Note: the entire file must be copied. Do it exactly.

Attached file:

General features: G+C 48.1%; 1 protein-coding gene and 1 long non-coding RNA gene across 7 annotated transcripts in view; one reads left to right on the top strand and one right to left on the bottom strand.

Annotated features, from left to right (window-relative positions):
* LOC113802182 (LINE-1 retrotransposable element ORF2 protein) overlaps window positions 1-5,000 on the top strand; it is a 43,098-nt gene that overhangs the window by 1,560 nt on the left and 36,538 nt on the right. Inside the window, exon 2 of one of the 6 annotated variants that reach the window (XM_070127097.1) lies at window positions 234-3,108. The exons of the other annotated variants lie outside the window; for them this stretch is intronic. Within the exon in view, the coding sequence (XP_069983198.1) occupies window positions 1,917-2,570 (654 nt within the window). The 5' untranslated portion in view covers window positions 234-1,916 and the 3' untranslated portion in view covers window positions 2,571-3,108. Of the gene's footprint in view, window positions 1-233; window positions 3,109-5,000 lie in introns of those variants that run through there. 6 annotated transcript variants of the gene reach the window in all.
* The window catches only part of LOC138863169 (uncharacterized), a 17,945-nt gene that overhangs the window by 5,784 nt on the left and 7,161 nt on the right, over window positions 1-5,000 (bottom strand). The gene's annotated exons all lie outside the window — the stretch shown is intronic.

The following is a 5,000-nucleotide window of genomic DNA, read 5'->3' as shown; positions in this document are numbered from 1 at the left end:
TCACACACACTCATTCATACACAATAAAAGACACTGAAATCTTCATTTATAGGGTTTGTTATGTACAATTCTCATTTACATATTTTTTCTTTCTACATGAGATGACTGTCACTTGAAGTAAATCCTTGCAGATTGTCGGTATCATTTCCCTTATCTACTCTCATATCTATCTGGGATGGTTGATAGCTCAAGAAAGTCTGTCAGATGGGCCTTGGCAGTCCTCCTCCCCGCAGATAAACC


General features: G+C 48.1%; 1 protein-coding gene and 1 long non-coding RNA gene across 7 annotated transcripts in view; one reads left to right on the top strand and one right to left on the bottom strand.

Annotated features, from left to right (window-relative positions):
* LOC113802182 (LINE-1 retrotransposable element ORF2 protein) overlaps window positions 1-5,000 on the top strand; it is a 43,098-nt gene that overhangs the window by 1,560 nt on the left and 36,538 nt on the right. Inside the window, exon 2 of one of the 6 annotated variants that reach the window (XM_070127097.1) lies at window positions 234-3,108. The exons of the other annotated variants lie outside the window; for them this stretch is intronic. Within the exon in view, the coding sequence (XP_069983198.1) occupies window positions 1,917-2,570 (654 nt within the window). The 5' untranslated portion in view covers window positions 234-1,916 and the 3' untranslated portion in view covers window positions 2,571-3,108. Of the gene's footprint in view, window positions 1-233; window positions 3,109-5,000 lie in introns of those variants that run through there. 6 annotated transcript variants of the gene reach the window in all.
* The window catches only part of LOC138863169 (uncharacterized), a 17,945-nt gene that overhangs the window by 5,784 nt on the left and 7,161 nt on the right, over window positions 1-5,000 (bottom strand). The gene's annotated exons all lie outside the window — the stretch shown is intronic.

The following is a 5,000-nucleotide window of genomic DNA, read 5'->3' as shown; positions in this document are numbered from 1 at the left end:
TCACACACACTCATTCATACACAATAAAAGACACTGAAATCTTCATTTATAGGGTTTGTTATGTACAATTCTCATTTACATATTTTTTCTTTCTACATGAGATGACTGTCACTTGAAGTAAATCCTTGCAGATTGTCGGTATCATTTCCCTTATCTACTCTCATATCTATCTGGGATGGTTGATAGCTCAAGAAAGTCTGTCAGATGGGCCTTGGCAGTCCTCCTCCCCGCAGATAAACC